Friday, October 22, 2010

Northern California Judges Rule in Patent Cases

Drawing from Patent No. 5,400,338
Image Courtesy of Google Patents
Drawing from Patent No. 6,480,497
Image Courtesy of Google Patents
Several judges in the U.S. District Court for the Northern District of California have ruled in patent cases.

Wiav Networks v. 3com Corp is a patent infringement case involving the two patents shown to the right which have claims that cover the wireless moving of data packets and a more efficient method of doing the same thing.  Wiav Networks alleges that this is IEEE 802.11 wireless protocol. So, anyone who manufactures a laptop with WiFi infringes the patent.  In an interesting legal maneuver, instead of suing each defendant individually for their own acts, Wiave Networks has sued 68 different companies, basically anyone who makes a product that dispenses or uses WiFi.  The defendants moved to dismiss for misjoinder stating that under the Federal Circuit's decision in Fujitsu Ltd. v. Netgear, Inc. compliance with standards does not necessarily infringe a patent particularly when the standard has a number of options, not all of which infringe the patent.  Judge William H. Alsup stated that Wiav Networks failed to demonstrate how the defendants were "logically connected" and dismissed all of the defendants except Hewitt Packard.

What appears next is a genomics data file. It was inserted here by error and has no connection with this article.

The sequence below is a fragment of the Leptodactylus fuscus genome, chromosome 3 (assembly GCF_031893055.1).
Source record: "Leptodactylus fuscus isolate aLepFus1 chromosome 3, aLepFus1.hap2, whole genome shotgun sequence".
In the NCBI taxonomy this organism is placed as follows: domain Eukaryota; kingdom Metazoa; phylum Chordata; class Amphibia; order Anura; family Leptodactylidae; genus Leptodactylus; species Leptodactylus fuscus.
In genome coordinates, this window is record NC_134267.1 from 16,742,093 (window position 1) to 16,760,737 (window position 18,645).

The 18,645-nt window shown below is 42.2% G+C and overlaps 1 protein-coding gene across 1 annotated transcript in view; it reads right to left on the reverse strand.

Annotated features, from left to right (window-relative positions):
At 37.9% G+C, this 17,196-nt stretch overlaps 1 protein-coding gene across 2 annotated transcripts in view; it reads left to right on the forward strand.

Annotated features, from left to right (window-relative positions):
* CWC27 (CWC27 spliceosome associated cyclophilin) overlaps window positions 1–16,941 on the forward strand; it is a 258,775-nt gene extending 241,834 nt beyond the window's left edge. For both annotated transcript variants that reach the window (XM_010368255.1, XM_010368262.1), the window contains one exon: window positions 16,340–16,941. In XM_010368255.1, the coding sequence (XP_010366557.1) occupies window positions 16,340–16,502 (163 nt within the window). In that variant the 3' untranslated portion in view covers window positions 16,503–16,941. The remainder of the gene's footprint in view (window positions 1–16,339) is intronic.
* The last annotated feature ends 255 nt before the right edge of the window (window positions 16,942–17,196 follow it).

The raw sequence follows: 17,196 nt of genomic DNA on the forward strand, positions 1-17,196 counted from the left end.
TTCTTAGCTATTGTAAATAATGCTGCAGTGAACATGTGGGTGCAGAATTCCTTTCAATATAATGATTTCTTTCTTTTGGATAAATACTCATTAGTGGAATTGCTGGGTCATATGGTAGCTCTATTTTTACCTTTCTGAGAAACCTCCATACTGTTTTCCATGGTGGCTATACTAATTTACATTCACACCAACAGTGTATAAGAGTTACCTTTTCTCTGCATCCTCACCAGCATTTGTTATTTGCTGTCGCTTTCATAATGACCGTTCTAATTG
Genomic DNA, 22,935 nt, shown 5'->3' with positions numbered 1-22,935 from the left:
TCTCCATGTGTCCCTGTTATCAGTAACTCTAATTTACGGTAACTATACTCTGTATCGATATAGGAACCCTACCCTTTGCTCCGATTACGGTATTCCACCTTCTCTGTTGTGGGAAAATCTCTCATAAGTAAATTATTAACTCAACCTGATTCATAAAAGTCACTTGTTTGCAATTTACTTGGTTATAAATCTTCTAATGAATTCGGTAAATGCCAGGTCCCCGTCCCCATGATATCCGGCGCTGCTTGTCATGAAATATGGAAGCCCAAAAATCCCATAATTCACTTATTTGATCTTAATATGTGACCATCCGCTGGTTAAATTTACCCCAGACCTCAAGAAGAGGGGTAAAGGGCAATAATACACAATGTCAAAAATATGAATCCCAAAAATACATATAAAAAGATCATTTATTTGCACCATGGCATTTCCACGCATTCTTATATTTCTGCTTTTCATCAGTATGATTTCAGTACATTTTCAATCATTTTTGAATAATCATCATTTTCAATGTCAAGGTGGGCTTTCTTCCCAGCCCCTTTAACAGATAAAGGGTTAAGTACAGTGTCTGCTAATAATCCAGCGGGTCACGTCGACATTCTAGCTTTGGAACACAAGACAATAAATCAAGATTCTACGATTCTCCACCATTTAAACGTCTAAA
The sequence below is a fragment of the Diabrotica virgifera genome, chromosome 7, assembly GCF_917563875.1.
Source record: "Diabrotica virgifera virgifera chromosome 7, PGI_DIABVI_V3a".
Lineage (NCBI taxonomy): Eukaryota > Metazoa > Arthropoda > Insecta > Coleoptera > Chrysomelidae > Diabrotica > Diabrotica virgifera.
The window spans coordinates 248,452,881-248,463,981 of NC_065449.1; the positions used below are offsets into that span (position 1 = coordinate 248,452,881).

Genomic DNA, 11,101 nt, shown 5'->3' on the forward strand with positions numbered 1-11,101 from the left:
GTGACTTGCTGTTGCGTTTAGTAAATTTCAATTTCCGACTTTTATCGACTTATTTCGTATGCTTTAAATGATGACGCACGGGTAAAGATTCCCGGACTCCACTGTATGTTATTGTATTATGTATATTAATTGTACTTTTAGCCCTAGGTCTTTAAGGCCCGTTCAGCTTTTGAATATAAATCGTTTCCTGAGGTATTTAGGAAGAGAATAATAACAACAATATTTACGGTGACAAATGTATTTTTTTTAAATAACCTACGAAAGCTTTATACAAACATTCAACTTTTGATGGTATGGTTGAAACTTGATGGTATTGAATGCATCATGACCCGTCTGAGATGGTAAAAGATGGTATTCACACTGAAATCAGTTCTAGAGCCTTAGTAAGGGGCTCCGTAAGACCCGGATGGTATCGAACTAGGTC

Gonzales v. Palo Alto Labs is a 35 U.S.C. Section 292 action that imposes liability upon those who claim a product is patented when, in fact, it isn't.  Mr. Gonzales claims that Palo Alto Labs advertises Paravol is a patented sexual enhancement drug when it isn't.  Palo Alto Labs did not respond to the complaint or subsequent motion for default judgment.  Magistrate Maria Elena James sent a series of inquiries to Mr. Gonzales about where he lived.  Learning it was Los Angeles, she transferred the case to the Central District of California as the appropriate venue.

C&C Jewelery Manufacturing v. West is a patent infringement suit where the inventor is sued in an action seeking a declaratory judgment of invalidity or non-infringement of Mr. West's patents.  Mr. West owns a number of patents which cover jewelery and methods of making jewelery.  The current order covers a discovery dispute where C&C wanted all license agreements that covered the listed patents.  Mr. West turned them over with redactions stating they were either irrelevant or attorney work product, now C&C moves to obtain the unredacted licenses.  Magistrate Harold R. Lloyd found that the material was relevant because it could be used to calculate a royalty and that Mr. West failed to show work product doctrine applied.  Judge Lloyd granted the motion to compel.

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